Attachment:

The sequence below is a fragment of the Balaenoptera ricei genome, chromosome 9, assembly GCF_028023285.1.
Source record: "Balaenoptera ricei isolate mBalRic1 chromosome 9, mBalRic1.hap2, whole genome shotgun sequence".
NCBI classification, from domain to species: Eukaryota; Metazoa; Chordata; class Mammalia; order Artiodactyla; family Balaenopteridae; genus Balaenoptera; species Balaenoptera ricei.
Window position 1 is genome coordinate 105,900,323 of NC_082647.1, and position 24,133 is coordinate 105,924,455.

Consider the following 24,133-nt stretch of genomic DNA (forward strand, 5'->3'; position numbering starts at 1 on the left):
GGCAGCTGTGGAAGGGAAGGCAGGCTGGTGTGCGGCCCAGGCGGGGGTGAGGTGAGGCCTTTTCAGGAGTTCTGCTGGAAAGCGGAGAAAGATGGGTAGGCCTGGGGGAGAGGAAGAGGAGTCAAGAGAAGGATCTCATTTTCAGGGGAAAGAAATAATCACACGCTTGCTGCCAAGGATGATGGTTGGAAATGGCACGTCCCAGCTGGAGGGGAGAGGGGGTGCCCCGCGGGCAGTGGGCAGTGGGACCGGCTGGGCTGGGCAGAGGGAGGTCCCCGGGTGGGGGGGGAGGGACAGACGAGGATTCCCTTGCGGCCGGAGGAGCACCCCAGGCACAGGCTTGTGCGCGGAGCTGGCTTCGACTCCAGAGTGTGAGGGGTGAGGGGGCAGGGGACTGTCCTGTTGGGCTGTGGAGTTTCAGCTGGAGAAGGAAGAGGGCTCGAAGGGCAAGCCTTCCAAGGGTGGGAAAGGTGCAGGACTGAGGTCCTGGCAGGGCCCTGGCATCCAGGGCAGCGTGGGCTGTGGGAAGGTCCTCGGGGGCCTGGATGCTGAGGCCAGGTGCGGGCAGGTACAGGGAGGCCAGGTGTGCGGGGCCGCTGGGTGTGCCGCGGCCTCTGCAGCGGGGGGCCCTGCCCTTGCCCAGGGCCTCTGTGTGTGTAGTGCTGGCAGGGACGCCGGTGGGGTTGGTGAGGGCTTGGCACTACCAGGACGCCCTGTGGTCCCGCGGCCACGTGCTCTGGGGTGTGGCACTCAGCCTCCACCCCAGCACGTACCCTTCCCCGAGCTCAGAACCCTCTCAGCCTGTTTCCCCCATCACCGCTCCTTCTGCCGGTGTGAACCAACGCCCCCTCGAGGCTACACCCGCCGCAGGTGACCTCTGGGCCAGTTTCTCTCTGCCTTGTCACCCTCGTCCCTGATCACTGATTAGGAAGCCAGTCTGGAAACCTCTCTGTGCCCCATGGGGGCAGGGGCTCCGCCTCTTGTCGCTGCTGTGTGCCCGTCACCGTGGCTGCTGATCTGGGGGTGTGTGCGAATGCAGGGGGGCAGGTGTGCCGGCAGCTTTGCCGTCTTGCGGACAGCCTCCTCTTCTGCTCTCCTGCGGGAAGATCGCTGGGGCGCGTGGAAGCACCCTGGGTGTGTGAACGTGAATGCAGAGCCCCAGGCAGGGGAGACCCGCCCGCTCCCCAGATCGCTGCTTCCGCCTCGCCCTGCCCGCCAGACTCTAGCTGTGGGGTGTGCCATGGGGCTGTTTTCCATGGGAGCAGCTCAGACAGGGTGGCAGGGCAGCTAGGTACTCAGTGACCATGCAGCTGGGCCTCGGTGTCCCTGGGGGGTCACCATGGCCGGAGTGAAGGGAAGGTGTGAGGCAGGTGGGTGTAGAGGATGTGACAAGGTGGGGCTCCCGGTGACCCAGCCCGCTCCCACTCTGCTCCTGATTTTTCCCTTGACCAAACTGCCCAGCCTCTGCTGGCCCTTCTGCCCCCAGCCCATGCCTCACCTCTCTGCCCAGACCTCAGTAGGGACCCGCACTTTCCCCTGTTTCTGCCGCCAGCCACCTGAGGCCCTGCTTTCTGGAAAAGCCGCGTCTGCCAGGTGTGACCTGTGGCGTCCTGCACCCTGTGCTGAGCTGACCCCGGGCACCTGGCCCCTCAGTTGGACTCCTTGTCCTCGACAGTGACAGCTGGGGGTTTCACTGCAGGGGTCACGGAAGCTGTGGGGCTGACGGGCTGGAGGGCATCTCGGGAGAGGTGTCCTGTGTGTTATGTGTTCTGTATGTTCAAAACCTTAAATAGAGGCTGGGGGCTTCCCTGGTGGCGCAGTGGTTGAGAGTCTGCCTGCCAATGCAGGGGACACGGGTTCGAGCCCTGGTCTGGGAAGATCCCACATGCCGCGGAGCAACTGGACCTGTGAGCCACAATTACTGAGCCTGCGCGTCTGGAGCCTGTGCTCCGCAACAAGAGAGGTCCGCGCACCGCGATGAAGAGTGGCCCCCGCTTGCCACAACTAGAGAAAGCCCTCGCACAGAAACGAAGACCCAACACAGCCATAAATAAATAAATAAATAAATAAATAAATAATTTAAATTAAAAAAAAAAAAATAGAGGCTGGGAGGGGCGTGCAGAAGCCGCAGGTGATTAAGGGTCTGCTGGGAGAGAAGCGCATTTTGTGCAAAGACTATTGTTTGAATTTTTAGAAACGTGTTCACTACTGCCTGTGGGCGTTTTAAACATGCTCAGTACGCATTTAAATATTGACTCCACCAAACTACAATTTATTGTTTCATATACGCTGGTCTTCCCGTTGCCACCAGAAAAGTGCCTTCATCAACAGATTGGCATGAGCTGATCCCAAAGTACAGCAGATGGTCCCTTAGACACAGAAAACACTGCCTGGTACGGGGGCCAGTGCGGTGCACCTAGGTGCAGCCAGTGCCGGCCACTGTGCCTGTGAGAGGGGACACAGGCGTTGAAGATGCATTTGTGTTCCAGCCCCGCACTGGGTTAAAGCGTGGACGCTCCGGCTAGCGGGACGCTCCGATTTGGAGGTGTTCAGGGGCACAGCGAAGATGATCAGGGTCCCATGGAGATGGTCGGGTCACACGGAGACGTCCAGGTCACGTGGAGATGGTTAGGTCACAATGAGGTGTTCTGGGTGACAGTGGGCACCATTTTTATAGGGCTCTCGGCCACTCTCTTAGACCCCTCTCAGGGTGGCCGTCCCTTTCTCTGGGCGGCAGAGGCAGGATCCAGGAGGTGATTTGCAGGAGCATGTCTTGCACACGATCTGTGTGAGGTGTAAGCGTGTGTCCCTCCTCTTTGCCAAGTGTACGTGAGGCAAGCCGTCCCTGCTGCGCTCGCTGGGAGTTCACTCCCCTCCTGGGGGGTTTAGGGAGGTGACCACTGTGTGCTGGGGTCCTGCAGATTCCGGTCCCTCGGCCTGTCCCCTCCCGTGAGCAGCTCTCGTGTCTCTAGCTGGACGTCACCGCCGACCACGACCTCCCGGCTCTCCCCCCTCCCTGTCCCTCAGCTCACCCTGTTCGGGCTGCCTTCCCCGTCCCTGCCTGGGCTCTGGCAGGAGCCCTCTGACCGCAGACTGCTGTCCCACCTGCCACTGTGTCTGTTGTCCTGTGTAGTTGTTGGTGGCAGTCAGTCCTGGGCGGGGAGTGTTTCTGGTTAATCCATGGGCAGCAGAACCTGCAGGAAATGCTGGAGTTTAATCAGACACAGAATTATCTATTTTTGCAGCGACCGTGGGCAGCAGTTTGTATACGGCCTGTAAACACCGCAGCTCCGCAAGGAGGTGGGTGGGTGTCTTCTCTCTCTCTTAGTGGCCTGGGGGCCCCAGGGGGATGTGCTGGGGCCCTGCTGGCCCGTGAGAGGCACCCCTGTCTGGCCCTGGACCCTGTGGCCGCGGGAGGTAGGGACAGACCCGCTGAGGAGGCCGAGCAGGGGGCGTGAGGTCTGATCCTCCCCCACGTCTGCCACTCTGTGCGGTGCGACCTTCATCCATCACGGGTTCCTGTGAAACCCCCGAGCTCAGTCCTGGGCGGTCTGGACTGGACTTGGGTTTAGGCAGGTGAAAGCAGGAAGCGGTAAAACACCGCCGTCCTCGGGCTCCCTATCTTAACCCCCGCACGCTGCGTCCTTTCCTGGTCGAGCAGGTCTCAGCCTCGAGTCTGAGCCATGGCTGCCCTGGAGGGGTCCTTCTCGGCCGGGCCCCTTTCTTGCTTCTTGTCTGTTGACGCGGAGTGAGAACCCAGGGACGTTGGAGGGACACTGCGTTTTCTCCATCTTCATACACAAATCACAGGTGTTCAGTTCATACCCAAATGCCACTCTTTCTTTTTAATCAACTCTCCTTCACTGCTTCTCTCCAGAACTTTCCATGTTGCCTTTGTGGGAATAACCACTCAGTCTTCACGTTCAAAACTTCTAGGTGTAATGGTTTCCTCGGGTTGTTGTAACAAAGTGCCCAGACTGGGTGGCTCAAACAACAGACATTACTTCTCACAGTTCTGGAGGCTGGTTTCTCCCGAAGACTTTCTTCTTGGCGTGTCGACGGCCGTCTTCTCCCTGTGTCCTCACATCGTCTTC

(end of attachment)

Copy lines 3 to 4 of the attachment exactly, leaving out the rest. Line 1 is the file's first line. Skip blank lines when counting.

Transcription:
NCBI classification, from domain to species: Eukaryota; Metazoa; Chordata; class Mammalia; order Artiodactyla; family Balaenopteridae; genus Balaenoptera; species Balaenoptera ricei.
Window position 1 is genome coordinate 105,900,323 of NC_082647.1, and position 24,133 is coordinate 105,924,455.